Fragmentation in multicellular organisms is a form of asexual reproduction in which an organism is split into fragments. Each of these fragments develop into matured, fully grown individuals that are identical to their parents.
The splitting may or may not be intentional — it may or may not occur due to man-made or natural damage by the environment or predators. "Fragmentacion multiple reproduccion asexual" kind of organism may develop specific organs or zones that may be shed or easily broken off. If the splitting occurs without the prior preparation of the organism, both fragments must be able to regenerate the complete organism for it to function as reproduction.
Fragmentation, also known as splitting, as a method of reproduction is seen in many organisms such as filamentous cyanobacteriamoldslichensmany plants, and animals such as spongesacoel flatwormssome annelid worms and sea stars. Moulds, yeasts and mushroomsall of which are part of the Fungi kingdomproduce tiny filaments called hyphae. These hyphae food and nutrients from the body of other organisms to grow and fertilize.
Then a piece of hyphae breaks off and grows into a new individual and the cycle continues. Many lichens produce specialized structures that can easily break away and disperse. These structures contain both the hyphae of the mycobiont and the algae phycobiont see soredia and Larger fragments of the thallus may break away when the lichen dries or due to mechanical disturbances see the section on reproduction in lichens.
Fragmentation is a very common type of vegetative reproduction in plants. Many treesshrubsnonwoody perennialsand ferns form clonal colonies by producing new rooted shoots by rhizomes or stolonswhich increases the diameter of the Fragmentacion multiple reproduccion asexual. If a rooted shoot becomes detached from the colony, then fragmentation has occurred.
There are several other mechanisms of natural fragmentation in plants.
People use fragmentation to artificially propagate many plants via "Fragmentacion multiple reproduccion asexual"layeringcuttingsgraftingmicropropagation and storage organssuch as bulbscormstubers and rhizomes.
Animals like sponges and coral colonies naturally fragment and reproduce. Many species of annelids and flat worms reproduce by this method. When the splitting occurs due to specific developmental changes, the terms architomy, paratomy and budding are used.
In architomy the animal splits at a particular point and the two fragments regenerate the missing organs and tissues. The splitting is not preceded by the development of the tissues to be lost.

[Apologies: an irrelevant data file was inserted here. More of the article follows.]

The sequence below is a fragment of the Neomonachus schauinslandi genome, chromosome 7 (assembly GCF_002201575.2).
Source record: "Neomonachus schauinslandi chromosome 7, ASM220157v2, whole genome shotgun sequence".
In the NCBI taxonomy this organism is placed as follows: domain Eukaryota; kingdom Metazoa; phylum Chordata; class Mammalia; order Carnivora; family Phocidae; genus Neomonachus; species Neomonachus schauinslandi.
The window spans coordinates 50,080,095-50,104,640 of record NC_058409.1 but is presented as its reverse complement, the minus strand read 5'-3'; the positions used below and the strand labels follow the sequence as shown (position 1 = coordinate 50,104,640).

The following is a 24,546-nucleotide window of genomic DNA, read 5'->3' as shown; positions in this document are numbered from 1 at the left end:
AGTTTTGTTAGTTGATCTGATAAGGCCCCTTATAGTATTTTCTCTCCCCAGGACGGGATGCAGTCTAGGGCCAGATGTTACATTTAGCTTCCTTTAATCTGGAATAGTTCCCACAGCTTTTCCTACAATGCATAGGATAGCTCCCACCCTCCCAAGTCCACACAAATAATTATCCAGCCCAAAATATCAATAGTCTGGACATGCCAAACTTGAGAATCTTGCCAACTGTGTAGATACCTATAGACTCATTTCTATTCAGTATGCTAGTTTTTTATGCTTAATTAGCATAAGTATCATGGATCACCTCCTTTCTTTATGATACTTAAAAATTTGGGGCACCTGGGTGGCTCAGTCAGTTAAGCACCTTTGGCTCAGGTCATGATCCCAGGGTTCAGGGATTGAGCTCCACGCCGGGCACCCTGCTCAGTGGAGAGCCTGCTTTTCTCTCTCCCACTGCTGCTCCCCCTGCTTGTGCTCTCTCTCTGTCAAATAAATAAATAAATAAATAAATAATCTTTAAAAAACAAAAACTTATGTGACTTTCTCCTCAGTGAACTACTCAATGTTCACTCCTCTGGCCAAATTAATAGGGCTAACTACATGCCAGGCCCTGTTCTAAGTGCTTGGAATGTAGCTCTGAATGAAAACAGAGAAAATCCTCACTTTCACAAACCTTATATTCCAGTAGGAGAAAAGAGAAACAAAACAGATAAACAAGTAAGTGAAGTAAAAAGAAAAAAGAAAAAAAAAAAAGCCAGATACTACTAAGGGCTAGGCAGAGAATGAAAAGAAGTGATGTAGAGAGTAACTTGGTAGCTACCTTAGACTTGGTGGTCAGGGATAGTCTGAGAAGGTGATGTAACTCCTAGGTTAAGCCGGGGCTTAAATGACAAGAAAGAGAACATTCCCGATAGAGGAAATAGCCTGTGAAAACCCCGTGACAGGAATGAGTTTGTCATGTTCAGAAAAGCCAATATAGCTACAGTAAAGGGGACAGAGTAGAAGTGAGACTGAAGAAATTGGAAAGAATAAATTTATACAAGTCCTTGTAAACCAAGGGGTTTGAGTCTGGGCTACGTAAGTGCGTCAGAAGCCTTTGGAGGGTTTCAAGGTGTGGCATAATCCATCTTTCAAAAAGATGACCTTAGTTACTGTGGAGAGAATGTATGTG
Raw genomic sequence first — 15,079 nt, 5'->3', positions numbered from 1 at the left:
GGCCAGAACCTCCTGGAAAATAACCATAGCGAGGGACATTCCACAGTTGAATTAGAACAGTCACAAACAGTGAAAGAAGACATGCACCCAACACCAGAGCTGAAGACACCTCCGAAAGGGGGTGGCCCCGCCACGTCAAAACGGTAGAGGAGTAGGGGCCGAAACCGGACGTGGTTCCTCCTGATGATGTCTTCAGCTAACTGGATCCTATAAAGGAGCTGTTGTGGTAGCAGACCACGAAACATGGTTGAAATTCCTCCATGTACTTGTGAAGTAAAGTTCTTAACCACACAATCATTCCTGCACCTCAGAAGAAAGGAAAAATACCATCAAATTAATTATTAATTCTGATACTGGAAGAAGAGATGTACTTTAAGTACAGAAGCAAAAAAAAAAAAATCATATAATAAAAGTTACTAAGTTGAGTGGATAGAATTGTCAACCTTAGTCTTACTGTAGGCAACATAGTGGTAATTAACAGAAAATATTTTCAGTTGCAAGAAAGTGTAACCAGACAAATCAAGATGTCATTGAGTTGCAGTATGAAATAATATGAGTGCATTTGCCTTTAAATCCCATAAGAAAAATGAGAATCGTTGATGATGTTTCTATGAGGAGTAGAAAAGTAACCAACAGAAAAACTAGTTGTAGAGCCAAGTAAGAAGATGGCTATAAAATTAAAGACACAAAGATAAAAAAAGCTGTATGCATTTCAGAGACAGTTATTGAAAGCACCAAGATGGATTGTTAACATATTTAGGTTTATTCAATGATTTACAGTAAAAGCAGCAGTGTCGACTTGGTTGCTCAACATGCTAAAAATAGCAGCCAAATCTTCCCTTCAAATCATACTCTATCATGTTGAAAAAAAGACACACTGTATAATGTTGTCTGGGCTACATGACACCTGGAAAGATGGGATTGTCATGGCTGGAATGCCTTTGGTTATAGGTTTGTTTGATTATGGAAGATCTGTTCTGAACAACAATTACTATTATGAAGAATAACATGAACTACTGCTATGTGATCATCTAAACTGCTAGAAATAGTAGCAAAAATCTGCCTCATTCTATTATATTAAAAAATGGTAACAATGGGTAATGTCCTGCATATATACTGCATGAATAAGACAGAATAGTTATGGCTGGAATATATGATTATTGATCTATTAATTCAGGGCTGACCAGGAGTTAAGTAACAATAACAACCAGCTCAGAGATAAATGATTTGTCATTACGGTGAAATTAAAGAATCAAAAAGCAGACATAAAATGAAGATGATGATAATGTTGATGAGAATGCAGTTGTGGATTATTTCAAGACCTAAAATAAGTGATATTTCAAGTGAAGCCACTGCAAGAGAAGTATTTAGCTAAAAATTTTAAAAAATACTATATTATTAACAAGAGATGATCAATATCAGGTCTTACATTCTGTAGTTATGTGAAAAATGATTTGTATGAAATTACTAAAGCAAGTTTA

Prior to splitting, the animal may develop furrows at the zone of splitting. The headless fragment has to regenerate a complete head.
In paratomythe split occurs perpendicular to the antero-posterior axis and the split is preceded by the "pregeneration" of the anterior structures in the posterior portion. The two organisms have their body axis aligned Fragmentacion multiple reproduccion asexual. Budding can be considered to be similar to paratomy except that the body axes need not be aligned: Convolutriloba retrogemma an acoel flat worm.
Many types of coral colonies can increase in number by fragmentation that occurs naturally  or artificially. Within the reef aquarium hobby, enthusiasts regularly fragment corals for a multitude of purposes including shape control; selling to, trading with, or sharing with others; regrowth experiments; and minimizing damage to "Fragmentacion multiple reproduccion asexual" coral reefs.
Both hard and soft corals can be fragmented. Genera that have shown to be highly tolerant of fragmentation include AcroporaMontiporaPocilloporaEuphylliaand Caulastraea among many others. There are a variety of methods including longitudinal fissionwhere the original anemone splits across the middle, forming two equal-sized anemones, and basal lacerationin which small parts of the animal split from the base and form a new anemone.
In echinodermsthe process is usually known as fissiparity a term also used infrequently for fission in general. Some species can intentionally reproduce in this manner through autotomy.
This method is more common during the larval stages. As this process is a form of asexual reproduction, it does not produce genetic diversity in the offspring.